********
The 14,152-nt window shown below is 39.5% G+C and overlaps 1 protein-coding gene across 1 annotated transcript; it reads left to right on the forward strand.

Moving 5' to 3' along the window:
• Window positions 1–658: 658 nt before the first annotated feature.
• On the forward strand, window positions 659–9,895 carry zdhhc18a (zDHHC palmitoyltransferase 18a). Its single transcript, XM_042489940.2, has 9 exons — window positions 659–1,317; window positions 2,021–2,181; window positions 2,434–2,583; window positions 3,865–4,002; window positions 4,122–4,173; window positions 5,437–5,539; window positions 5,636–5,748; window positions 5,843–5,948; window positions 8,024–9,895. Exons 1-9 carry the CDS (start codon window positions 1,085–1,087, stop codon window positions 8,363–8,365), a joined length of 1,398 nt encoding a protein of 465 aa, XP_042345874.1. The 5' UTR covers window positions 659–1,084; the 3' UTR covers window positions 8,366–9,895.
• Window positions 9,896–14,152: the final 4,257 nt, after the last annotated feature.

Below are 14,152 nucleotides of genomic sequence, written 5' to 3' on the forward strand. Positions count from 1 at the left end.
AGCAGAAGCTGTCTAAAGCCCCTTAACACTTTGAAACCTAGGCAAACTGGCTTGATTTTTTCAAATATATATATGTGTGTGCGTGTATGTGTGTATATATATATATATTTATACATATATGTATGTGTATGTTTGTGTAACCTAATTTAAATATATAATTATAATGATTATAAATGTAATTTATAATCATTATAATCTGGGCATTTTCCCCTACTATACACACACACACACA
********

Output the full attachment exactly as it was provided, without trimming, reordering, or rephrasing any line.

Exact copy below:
The 14,152-nt window shown below is 39.5% G+C and overlaps 1 protein-coding gene across 1 annotated transcript; it reads left to right on the forward strand.

Moving 5' to 3' along the window:
• Window positions 1–658: 658 nt before the first annotated feature.
• On the forward strand, window positions 659–9,895 carry zdhhc18a (zDHHC palmitoyltransferase 18a). Its single transcript, XM_042489940.2, has 9 exons — window positions 659–1,317; window positions 2,021–2,181; window positions 2,434–2,583; window positions 3,865–4,002; window positions 4,122–4,173; window positions 5,437–5,539; window positions 5,636–5,748; window positions 5,843–5,948; window positions 8,024–9,895. Exons 1-9 carry the CDS (start codon window positions 1,085–1,087, stop codon window positions 8,363–8,365), a joined length of 1,398 nt encoding a protein of 465 aa, XP_042345874.1. The 5' UTR covers window positions 659–1,084; the 3' UTR covers window positions 8,366–9,895.
• Window positions 9,896–14,152: the final 4,257 nt, after the last annotated feature.

Below are 14,152 nucleotides of genomic sequence, written 5' to 3' on the forward strand. Positions count from 1 at the left end.
AGCAGAAGCTGTCTAAAGCCCCTTAACACTTTGAAACCTAGGCAAACTGGCTTGATTTTTTCAAATATATATATGTGTGTGCGTGTATGTGTGTATATATATATATATTTATACATATATGTATGTGTATGTTTGTGTAACCTAATTTAAATATATAATTATAATGATTATAAATGTAATTTATAATCATTATAATCTGGGCATTTTCCCCTACTATACACACACACACACA